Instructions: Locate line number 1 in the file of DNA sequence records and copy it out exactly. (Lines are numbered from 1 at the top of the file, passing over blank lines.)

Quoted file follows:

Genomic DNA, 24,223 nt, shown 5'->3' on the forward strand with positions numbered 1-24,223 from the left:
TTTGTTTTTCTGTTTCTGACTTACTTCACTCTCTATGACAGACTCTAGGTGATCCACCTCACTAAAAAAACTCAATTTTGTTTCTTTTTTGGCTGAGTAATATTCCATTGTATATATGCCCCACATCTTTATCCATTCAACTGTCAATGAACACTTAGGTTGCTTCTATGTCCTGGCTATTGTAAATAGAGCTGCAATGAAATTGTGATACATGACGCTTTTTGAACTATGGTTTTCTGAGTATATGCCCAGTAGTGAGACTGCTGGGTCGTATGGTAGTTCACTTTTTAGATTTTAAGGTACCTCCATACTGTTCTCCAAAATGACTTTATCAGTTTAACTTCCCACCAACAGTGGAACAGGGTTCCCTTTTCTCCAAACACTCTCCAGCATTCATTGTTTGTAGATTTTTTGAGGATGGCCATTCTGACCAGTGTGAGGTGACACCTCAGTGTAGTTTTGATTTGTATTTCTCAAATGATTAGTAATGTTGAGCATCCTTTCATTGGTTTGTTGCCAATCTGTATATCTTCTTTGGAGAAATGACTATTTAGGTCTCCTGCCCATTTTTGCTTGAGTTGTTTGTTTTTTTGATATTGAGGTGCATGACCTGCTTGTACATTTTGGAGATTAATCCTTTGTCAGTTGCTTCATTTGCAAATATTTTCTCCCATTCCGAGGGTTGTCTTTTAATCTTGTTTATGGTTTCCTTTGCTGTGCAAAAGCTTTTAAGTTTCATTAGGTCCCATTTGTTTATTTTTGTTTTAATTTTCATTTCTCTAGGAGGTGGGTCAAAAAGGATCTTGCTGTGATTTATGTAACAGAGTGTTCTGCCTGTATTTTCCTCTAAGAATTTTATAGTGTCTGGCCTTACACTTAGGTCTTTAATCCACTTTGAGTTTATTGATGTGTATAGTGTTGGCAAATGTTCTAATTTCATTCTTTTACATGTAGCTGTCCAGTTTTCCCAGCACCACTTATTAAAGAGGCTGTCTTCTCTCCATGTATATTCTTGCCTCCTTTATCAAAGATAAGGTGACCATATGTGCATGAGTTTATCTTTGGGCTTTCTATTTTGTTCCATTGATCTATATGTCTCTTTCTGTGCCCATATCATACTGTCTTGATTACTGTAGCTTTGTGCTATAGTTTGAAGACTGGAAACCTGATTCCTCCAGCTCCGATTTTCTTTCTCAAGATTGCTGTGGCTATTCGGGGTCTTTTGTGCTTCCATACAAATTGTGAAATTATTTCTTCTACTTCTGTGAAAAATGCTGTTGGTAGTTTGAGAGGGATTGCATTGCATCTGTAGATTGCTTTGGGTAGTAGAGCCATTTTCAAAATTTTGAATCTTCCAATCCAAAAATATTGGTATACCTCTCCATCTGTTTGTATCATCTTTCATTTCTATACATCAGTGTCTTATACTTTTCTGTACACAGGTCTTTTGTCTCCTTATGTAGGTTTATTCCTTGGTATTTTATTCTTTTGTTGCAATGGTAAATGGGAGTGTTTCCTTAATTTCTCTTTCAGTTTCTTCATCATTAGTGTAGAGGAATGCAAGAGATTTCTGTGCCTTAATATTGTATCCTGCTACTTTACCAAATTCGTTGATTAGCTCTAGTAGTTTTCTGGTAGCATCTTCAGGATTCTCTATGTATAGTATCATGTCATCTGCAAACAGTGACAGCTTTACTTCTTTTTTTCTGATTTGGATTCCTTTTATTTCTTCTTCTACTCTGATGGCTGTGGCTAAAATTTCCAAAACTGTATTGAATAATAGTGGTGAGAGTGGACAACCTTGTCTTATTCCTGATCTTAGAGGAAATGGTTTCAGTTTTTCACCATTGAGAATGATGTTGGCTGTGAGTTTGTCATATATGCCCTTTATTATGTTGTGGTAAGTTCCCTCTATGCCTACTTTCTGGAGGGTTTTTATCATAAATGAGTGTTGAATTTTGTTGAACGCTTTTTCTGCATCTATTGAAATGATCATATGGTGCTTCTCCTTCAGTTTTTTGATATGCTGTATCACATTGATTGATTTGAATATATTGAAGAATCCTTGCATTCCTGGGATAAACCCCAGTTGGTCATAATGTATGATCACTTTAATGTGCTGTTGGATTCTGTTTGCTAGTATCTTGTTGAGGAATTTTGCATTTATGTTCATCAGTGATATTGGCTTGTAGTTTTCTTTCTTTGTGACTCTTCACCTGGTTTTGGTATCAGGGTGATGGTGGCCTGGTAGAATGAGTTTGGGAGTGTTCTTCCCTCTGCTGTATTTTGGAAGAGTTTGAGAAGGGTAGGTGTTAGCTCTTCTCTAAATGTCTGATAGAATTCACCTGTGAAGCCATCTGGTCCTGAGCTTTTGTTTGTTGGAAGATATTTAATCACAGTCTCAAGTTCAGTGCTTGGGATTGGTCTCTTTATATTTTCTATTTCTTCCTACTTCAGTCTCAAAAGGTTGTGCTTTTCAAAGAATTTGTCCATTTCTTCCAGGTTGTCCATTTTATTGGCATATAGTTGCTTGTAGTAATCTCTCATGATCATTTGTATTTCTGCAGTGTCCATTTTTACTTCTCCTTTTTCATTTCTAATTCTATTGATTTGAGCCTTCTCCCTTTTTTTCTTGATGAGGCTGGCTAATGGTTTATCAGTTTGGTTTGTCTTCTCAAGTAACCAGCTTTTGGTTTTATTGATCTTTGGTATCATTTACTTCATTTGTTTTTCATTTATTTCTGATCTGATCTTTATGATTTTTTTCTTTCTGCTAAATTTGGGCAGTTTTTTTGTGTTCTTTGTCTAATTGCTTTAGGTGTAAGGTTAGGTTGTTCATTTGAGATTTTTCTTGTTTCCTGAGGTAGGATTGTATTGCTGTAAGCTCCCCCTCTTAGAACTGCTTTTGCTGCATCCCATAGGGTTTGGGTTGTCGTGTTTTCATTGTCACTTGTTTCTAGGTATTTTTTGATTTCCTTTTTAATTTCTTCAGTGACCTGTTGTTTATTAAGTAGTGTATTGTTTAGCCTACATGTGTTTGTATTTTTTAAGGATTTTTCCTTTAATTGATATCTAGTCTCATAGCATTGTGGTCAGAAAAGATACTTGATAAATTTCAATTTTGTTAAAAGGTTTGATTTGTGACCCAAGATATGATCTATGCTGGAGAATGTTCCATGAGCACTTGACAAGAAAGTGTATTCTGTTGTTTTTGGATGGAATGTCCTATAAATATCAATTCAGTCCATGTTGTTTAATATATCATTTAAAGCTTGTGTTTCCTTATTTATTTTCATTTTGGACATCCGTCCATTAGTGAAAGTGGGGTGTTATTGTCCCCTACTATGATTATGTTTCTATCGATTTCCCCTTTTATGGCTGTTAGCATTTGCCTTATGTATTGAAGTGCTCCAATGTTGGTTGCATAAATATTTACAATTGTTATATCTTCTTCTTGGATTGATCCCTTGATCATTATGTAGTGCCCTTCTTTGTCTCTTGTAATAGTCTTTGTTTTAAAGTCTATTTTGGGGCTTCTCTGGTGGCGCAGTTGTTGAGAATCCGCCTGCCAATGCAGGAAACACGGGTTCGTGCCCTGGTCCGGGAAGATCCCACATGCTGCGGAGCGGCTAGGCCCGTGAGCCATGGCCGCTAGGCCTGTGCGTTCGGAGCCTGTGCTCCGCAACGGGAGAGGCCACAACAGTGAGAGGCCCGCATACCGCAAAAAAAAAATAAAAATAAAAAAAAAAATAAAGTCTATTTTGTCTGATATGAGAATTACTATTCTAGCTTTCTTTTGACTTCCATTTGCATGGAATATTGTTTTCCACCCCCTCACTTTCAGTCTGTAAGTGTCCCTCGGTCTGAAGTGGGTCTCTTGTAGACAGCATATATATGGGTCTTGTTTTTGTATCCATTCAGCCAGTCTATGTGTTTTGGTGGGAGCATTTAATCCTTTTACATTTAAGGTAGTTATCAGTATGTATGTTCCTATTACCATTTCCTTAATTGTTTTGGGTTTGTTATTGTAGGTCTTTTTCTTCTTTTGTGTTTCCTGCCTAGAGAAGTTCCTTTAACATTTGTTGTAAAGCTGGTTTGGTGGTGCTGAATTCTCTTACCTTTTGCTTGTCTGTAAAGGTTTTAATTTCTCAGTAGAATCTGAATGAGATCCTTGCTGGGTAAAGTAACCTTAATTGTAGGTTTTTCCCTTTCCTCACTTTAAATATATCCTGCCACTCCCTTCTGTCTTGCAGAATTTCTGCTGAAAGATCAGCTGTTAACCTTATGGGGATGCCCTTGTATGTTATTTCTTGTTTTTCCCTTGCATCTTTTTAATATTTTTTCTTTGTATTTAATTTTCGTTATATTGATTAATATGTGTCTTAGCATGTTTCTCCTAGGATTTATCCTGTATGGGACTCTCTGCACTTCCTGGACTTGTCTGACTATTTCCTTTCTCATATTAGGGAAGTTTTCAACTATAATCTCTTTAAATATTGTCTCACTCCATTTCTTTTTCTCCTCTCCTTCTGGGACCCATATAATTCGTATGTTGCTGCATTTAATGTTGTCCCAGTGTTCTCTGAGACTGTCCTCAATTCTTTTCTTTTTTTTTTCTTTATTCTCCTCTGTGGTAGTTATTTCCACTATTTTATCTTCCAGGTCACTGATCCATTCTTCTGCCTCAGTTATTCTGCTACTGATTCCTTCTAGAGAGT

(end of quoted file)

Genomic DNA, 24,223 nt, shown 5'->3' on the forward strand with positions numbered 1-24,223 from the left: